‘swirling per­fec­tion’: As­sisted-dy­ing ac­tivist re­mem­bered at Hal­i­fax ser­vice

The Globe and Mail (BC Edition) - - NEWS - MICHAEL TUTTON

Hun­dreds of peo­ple gath­ered on Fri­day af­ter­noon to re­mem­ber a ter­mi­nally ill Hal­i­fax woman whose fight to loosen as­sisted-dy­ing laws cap­tured na­tional at­ten­tion as she dis­pensed wis­dom about life from the “bed of truth” where she spent her last days.

A “cel­e­bra­tion of life” was held for Au­drey Parker at Pier 21 on the city’s water­front, with more than 300 peo­ple in at­ten­dance to pay their re­spects to the charis­matic make-up artist.

The gath­er­ing at the hall over­look­ing the har­bour in­cluded fam­ily mem­bers, friends and peo­ple from the gen­eral pub­lic who’d been touched by her strug­gle.

Her cir­cle of close fe­male friends in at­ten­dance ranged from the Nova Sco­tia Pre­mier’s prin­ci­pal sec­re­tary, the pres­i­dent of Credit Union At­lantic and na­tion­ally known broad­cast­ers.

Kim King, 51, a close friend of Ms. Parker’s who was with her as she was dy­ing, was one of the hon­orary pall­bear­ers who car­ried a can­dle up to the front of the Pier 21 hall where the cer­e­mony was held. “Peo­ple are in­spired by her thoughts about liv­ing your best life to the end,” she said in an in­ter­view.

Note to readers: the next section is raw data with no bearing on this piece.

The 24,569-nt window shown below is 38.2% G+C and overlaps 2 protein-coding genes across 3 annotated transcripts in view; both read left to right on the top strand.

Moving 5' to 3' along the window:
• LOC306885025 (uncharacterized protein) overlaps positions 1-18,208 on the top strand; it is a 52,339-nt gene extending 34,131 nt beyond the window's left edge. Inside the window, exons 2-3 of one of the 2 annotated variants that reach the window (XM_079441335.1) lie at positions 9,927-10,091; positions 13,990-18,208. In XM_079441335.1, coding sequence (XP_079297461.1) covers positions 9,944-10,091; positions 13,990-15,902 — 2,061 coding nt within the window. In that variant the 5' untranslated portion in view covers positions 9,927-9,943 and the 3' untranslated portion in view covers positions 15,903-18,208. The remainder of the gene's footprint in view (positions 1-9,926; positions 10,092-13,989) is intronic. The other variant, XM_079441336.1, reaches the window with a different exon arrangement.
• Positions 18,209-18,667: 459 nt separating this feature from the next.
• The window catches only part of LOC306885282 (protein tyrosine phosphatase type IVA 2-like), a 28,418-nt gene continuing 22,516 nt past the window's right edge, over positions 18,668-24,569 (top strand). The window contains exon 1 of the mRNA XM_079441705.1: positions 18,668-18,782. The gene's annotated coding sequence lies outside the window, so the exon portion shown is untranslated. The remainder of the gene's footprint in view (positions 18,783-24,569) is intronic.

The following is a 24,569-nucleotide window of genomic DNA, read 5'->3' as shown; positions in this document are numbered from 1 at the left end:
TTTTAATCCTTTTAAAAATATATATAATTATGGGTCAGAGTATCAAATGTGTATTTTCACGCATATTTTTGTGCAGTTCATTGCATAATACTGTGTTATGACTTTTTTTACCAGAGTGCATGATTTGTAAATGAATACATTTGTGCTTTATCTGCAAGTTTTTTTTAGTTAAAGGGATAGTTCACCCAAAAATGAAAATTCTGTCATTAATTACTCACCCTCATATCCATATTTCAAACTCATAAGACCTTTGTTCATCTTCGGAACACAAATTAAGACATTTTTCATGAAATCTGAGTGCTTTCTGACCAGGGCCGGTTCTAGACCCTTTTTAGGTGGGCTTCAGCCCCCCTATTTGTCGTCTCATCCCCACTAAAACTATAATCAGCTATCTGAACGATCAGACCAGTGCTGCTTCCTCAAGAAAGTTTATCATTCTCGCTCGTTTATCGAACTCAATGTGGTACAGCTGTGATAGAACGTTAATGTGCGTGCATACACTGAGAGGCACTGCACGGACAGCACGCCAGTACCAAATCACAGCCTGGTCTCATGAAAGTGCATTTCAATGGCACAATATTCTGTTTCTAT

Ev­ery de­tail of the gath­er­ing was planned by Ms. Parker, said mas­ter of cer­e­monies Nancy Re­gan, re­call­ing how they talked about it over Cham­pagne and choco­late-dipped straw­ber­ries at a meet­ing at Pier 21.

“I know she has a huge smile on her face right now about the gor­geous women who showed up to­day,” Ms. Re­gan said. “Ev­ery­thing about Au­drey was swirling per­fec­tion.”

Ms. Parker ended her life with a doc­tor’s as­sis­tance on Nov. 1, but said un­der amended leg­is­la­tion she might have lived for weeks longer.

Di­ag­nosed with Stage-4 breast can­cer in 2016, the 57-year-old woman had been ap­proved for an as­sisted death.

She used her case to plead with law­mak­ers, stress­ing the law had to be changed be­cause it de­mands peo­ple ap­proved for a med­i­cally as­sisted death must be con­scious and men­tally sound at the mo­ment they grant their fi­nal con­sent for a lethal in­jec­tion.

Fed­eral cab­i­net min­is­ters have said they feel strong sym­pa­thy to­ward Ms. Parker and her fam­ily, but they re­main con­fi­dent in the fed­eral leg­is­la­tion.

Au­drey Parker

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